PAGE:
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The Lost City of Z: A Tale of Deadly Obsession in the Amazon (2009)
by David Grann
325 pages


Percy Fawcett was one of the most well-known and respected explorers of his generation when, in 1925, he headed a widely publicized expedition in the Amazon to find a rumoured city which some equated with El Dorado, accompanied by his son and his son’s best friend – and was never heard from again.

“Explorers are not, perhaps, the most promising people with whom to build a society. Indeed, some might say that explorers become explorers precisely because they have some streak of unsociability and a need to remove themselves at regular intervals as far as possible from their fellow men.” (pg.56)

This book tells of the life of Fawcett, of the expeditions he led where he displayed remarkable survival skills, and the way that the legend of a magnificent city in the Amazon grew in his mind as he suffered through constant financial problems and the horrors of the first World War. The book also paints a vivid picture of the world Fawcett lived in, and the history of exploration of the Amazon jungles.  A portion of the book details the author’s own effort to get to the point near which Fawcett’s party disappeared for good – it’s much easier these days, with planes and aluminum boats and outboard motors and satellite phones. It’s estimated that over the years at least a hundred people have died trying to find out what happened to Fawcett’s party of three.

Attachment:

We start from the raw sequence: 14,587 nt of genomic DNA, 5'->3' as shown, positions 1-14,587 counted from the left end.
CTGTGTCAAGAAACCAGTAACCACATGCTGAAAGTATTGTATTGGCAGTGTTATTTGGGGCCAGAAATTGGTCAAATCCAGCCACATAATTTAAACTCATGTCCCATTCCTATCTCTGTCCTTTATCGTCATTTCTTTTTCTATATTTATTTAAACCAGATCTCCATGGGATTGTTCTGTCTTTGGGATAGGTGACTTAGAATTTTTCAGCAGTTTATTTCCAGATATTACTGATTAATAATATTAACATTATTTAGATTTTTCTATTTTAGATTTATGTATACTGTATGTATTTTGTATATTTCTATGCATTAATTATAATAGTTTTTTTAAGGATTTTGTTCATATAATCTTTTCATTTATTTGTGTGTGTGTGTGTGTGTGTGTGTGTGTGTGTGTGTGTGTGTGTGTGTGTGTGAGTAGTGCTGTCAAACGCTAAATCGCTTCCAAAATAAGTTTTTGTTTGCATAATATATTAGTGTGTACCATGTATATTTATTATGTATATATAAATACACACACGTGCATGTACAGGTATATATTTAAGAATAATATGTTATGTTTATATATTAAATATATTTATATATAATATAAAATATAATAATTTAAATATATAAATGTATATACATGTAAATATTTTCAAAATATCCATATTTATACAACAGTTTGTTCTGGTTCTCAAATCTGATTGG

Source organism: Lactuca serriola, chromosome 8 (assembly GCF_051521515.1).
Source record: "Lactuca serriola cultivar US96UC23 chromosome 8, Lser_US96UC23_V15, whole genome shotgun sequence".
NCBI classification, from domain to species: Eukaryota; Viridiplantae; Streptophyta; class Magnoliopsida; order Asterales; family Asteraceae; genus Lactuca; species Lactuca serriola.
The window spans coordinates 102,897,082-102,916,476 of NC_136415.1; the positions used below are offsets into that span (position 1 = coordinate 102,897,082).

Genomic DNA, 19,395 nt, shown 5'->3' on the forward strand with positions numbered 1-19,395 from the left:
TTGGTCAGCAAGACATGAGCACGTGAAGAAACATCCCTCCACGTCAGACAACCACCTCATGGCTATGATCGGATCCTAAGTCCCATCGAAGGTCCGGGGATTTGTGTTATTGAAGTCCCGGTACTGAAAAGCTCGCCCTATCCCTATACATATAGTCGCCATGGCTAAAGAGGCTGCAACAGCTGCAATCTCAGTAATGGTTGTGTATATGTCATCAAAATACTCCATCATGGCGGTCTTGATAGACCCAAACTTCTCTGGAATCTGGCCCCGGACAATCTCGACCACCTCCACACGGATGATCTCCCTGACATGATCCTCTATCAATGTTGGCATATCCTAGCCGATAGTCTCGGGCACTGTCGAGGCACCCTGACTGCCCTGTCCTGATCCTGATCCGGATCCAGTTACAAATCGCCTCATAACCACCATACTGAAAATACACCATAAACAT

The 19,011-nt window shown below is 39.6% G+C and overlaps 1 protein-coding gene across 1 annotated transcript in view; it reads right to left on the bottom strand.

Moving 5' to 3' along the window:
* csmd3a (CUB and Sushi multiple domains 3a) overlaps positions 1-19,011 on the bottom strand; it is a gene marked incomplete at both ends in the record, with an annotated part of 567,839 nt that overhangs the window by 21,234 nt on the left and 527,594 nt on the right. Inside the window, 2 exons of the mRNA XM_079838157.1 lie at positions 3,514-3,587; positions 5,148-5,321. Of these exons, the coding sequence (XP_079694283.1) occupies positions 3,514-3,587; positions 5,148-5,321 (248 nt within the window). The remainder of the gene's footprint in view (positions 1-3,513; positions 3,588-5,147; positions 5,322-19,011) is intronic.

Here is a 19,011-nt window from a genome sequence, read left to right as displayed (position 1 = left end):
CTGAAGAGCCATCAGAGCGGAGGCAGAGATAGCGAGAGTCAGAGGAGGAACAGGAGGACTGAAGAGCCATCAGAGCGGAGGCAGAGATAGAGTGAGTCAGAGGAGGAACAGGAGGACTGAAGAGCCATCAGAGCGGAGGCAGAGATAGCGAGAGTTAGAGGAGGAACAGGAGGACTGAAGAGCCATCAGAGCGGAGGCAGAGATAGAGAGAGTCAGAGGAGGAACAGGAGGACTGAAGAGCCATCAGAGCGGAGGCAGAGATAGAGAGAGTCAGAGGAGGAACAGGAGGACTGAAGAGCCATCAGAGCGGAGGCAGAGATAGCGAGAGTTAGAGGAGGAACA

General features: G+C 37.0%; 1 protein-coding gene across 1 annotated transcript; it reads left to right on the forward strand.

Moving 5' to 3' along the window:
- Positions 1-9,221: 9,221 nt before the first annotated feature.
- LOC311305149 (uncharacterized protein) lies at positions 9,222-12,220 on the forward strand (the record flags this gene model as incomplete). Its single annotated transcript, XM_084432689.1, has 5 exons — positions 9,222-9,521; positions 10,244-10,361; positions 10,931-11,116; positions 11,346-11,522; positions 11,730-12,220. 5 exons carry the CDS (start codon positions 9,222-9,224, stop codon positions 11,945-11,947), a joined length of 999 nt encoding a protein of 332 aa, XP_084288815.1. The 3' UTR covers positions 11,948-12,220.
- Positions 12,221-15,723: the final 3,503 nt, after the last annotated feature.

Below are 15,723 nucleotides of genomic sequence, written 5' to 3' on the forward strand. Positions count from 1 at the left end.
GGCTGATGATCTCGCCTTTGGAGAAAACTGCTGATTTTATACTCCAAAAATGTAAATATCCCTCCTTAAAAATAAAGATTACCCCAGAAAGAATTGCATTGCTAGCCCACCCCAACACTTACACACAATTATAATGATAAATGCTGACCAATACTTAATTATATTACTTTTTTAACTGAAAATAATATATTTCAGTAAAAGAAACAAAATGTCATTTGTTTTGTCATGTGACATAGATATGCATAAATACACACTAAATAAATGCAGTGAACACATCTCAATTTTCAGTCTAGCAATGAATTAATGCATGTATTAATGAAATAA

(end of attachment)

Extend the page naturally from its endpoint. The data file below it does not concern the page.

The whole thing has the atmosphere of a Werner Herzog movie, whether it be the conquistadors of Aguirre, The Wrath of God or the 19th century industrialists of Fitzcarraldo – since I quite enjoyed those, I enjoyed this book too. The author is a magazine writer, and I think one of the things that keeps the book from being great is that it relies a bit too much on cliffhangers and crucial information obviously being held back until a later point in the book – it goes past the point of engagement to making the reader feel somewhat manipulated.

One of the most interesting points made in the book is that, following the initial gold-fever of European explorers which ended in disappointment, many scholars dismissed the Amazon as a place which was too poor in resources to support an advanced civilization.  However, this was mostly based on scholars observing the remains of native tribes several hundred years after contact with the first Europeans – long after diseases new to the Americas had taken their toll. I don’t think I”m giving too much of the ending away to say that explorers have indeed discovered traces of large cities and broad highways through the jungle that matched up with the stories of a rich and advanced civilization, and the reports of early European explorers of vast populations, and these cities likely existed up until the point when they were decimated by newly arrived disease.

Additionally, this is the first book I read borrowed as an electronic book from the library.  It was a pretty good experience, and I wouldn’t mind reading something this way again.